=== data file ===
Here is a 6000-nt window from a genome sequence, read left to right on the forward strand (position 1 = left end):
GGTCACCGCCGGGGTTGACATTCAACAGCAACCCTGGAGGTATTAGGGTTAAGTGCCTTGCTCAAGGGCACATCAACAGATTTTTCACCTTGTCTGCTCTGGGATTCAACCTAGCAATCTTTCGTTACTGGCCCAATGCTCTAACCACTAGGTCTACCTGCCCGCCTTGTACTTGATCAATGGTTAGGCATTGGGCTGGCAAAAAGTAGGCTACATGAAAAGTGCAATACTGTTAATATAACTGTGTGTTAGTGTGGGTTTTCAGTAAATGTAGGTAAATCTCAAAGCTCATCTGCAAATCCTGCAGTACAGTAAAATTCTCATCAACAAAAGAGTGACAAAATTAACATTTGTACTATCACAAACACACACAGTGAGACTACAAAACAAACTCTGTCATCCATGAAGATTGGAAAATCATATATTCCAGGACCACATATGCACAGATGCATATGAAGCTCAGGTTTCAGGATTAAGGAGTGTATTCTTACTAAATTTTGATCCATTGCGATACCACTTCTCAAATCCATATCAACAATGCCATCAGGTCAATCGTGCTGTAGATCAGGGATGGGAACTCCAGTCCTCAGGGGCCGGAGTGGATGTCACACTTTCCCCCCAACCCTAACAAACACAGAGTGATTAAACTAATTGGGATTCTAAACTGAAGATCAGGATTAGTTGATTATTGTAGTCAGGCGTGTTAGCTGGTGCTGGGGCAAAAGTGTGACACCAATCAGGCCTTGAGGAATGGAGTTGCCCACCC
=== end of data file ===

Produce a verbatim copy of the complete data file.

Here is a 6000-nt window from a genome sequence, read left to right on the forward strand (position 1 = left end):
GGTCACCGCCGGGGTTGACATTCAACAGCAACCCTGGAGGTATTAGGGTTAAGTGCCTTGCTCAAGGGCACATCAACAGATTTTTCACCTTGTCTGCTCTGGGATTCAACCTAGCAATCTTTCGTTACTGGCCCAATGCTCTAACCACTAGGTCTACCTGCCCGCCTTGTACTTGATCAATGGTTAGGCATTGGGCTGGCAAAAAGTAGGCTACATGAAAAGTGCAATACTGTTAATATAACTGTGTGTTAGTGTGGGTTTTCAGTAAATGTAGGTAAATCTCAAAGCTCATCTGCAAATCCTGCAGTACAGTAAAATTCTCATCAACAAAAGAGTGACAAAATTAACATTTGTACTATCACAAACACACACAGTGAGACTACAAAACAAACTCTGTCATCCATGAAGATTGGAAAATCATATATTCCAGGACCACATATGCACAGATGCATATGAAGCTCAGGTTTCAGGATTAAGGAGTGTATTCTTACTAAATTTTGATCCATTGCGATACCACTTCTCAAATCCATATCAACAATGCCATCAGGTCAATCGTGCTGTAGATCAGGGATGGGAACTCCAGTCCTCAGGGGCCGGAGTGGATGTCACACTTTCCCCCCAACCCTAACAAACACAGAGTGATTAAACTAATTGGGATTCTAAACTGAAGATCAGGATTAGTTGATTATTGTAGTCAGGCGTGTTAGCTGGTGCTGGGGCAAAAGTGTGACACCAATCAGGCCTTGAGGAATGGAGTTGCCCACCC